Inside A Layoff

  • Share
  • Read Later
The e-mail looked harmless enough. Be at the Renaissance Austin Hotel, 20 minutes from the office, in about an hour. Just another stupid meeting, no doubt. But by the time Dell IT specialist Chuck Peterson walked into a room filled with 75 of his co-workers and a few managers he had never seen before, he knew what was up. "None of them would look at us," he says. "They had their backs to us, or they were looking at their feet."

The bosses stuck to their script. The economy is bad. We can't afford to keep you. So we're not. Hand in your badges on the way out. There were no individual explanations for why these workers--out of a work force of 40,000--had been picked. The members of the firing squad never even introduced themselves. It was over in eight minutes.

Peterson, 40, is one of 1,700 full-time Dell workers who lost their jobs since February, in an economy that has been shedding 100,000 workers a month since the beginning of the year. Last week Winstar Communications, once a wireless wonder, hung up on 2,000 employees--44% of its staff. TiVo, Sycamore Networks and Extreme Networks added more bodies to the tech sector's growing pile. AOL Time Warner, parent of TIME, has announced 2,400 job cuts in response to the slowing economy and pressure from Wall Street. By week's end unemployment had hit 4.3%, a slight but ominous rise. Worse, job creation was down, more evidence that recession is at hand.

Dell's cuts illustrate both the abruptness of the downturn and the almost chaotic nature of today's layoffs, even for companies trying to do right. Dell isn't a Rust Belt dinosaur or a business-plan-and-a-prayer dotcom. Its workers helped write one of the great business success stories of modern times. Dell was founded in 1984 to sell computers without a middleman (Direct from Dell, the ads said). Its hyperefficient model helped it pass Compaq to become North America's largest PC manufacturer. Nor is Dell's good news all behind it. Just last Thursday, Dell almost single-handedly ran the Dow up 400 points when it confirmed that first-quarter profit estimates were on track. Last year the company earned $2.3 billion on sales of $32 billion.

Many of the fired workers and their supporters are attacking the cuts as unnecessary and poorly handled--and antithetical to the company Michael Dell created. The Dell culture is fiercely meritocratic, with workers expected to do whatever it takes to make the company succeed. The reward: rich option packages that turned many thirtyish tech workers into millionaires or, as Austin calls them, Dellionaires.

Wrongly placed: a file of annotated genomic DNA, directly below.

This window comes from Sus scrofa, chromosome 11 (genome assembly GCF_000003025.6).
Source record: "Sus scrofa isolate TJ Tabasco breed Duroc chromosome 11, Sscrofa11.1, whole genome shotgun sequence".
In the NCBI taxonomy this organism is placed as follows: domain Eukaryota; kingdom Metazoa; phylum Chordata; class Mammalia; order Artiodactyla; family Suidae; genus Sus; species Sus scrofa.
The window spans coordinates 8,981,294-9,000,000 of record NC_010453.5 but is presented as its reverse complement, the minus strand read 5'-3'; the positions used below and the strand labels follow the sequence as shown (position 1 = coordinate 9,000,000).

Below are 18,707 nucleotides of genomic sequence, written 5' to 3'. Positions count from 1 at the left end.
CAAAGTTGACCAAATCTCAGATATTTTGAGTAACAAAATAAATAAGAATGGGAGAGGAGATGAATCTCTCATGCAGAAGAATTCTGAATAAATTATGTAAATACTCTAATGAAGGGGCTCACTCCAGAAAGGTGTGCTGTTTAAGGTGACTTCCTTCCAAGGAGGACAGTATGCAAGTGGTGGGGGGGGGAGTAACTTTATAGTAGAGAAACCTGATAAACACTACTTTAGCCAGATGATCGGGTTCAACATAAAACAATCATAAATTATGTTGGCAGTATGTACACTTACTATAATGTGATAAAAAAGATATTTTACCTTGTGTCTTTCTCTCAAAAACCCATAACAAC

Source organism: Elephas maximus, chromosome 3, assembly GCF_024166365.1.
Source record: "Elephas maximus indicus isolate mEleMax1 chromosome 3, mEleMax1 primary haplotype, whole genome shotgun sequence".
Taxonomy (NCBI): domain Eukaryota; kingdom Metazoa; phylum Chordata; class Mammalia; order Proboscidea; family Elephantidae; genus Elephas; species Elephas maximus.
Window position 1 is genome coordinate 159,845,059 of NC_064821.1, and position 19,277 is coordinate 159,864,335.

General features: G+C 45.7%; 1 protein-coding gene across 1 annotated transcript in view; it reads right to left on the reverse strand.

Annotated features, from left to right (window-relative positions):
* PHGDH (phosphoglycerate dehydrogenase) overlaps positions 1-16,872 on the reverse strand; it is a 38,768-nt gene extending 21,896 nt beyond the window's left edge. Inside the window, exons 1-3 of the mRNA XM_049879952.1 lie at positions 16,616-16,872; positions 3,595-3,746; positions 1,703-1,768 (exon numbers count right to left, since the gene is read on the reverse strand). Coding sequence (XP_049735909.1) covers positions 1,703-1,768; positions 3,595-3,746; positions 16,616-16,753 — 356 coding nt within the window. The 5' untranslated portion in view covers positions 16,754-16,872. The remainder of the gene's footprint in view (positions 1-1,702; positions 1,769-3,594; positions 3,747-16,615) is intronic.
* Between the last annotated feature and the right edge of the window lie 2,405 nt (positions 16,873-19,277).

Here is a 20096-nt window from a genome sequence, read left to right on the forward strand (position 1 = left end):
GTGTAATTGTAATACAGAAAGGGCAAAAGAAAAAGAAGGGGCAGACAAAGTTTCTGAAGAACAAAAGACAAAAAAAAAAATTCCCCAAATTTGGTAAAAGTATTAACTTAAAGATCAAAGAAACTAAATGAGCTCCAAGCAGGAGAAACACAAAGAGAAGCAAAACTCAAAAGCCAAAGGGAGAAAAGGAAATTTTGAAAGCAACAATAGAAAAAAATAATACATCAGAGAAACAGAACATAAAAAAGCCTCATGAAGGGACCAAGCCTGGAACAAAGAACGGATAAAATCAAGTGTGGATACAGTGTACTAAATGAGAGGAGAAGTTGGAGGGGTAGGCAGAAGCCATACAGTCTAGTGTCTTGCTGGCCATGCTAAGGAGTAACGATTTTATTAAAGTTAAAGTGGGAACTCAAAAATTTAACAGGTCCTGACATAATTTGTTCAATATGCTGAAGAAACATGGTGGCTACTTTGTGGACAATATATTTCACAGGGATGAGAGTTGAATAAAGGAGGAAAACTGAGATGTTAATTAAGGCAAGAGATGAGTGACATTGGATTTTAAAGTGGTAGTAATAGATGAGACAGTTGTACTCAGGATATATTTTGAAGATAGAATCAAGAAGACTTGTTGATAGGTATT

Dell says it did not undertake the cuts lightly. "It's one of the hardest, most gut-wrenching decisions you can make as a leader," Michael Dell told TIME. The layoffs are, he admits, "an admission that we screwed up" by overhiring. If there's a lesson, he says, it's that "when things heat up quite a bit, we should take some pause."

The company insists it tried to handle the layoffs as humanely as possible. Dell gave terminated workers their yearly bonuses early, and it handed out severance packages of two months' salary and two months of insurance coverage. Dell is also paying for job counseling.

Not every employee got the bad news as impersonally as Peterson. When senior recruiter Kathleen Sullivan, 47, was let go, her boss led her from her cubicle into a "team room" where they could have some privacy. He apologized profusely and said he hoped they would stay in touch. "Then a tear started rolling down his cheek," she says. "I'm getting laid off, and I'm asking him if he needed a Kleenex."

But the pain was mostly hers. Sullivan had initially resisted going to Dell. But when it recruited her, she was enticed by the high pay, the 401(k), the stock options and the heady work environment. During the boom, she says, she once hired 600 people in five weeks. Dell hired 16,000 workers the past two years alone.

With money tight, there was pressure to cut back on departments that didn't generate revenue--administration, marketing and recruiting. Dell was also pushing to have in-house managers do more of their own job interviewing, leaving less work for Sullivan. Echoing Michael Dell, Sullivan blames the company for not doing a better job of anticipating work-force needs. "This is the first time I heard about reducing numbers," she says. "The company was growing too fast, and we didn't take a long view and look at what we had."

Gary Davidson's firing was mercifully brief. Davidson, 39, a network administrator in a factory that makes laptops, got to work at 7:30 a.m., and his boss called him into the human-resources building. He was told that he was history and was asked to hand over his badge, cell phone and corporate cards. "They gave me the option of coming back later to clean out my desk," he says. "By 7:45 a.m., I was out."

The news didn't come as a complete shock. When Davidson started out, money ran freely. "The mood was, 'Gosh, Dell has oodles of loot,'" he says. "'Let's just spend, spend, spend.'" But last spring, when the dotcom bubble burst, everything changed. It was harder to get anything more than a bare-bones computer to work on, and training was halted for several months. "You could practically hear the screws being tightened," says Davidson.

  1. Previous Page
  2. 1
  3. 2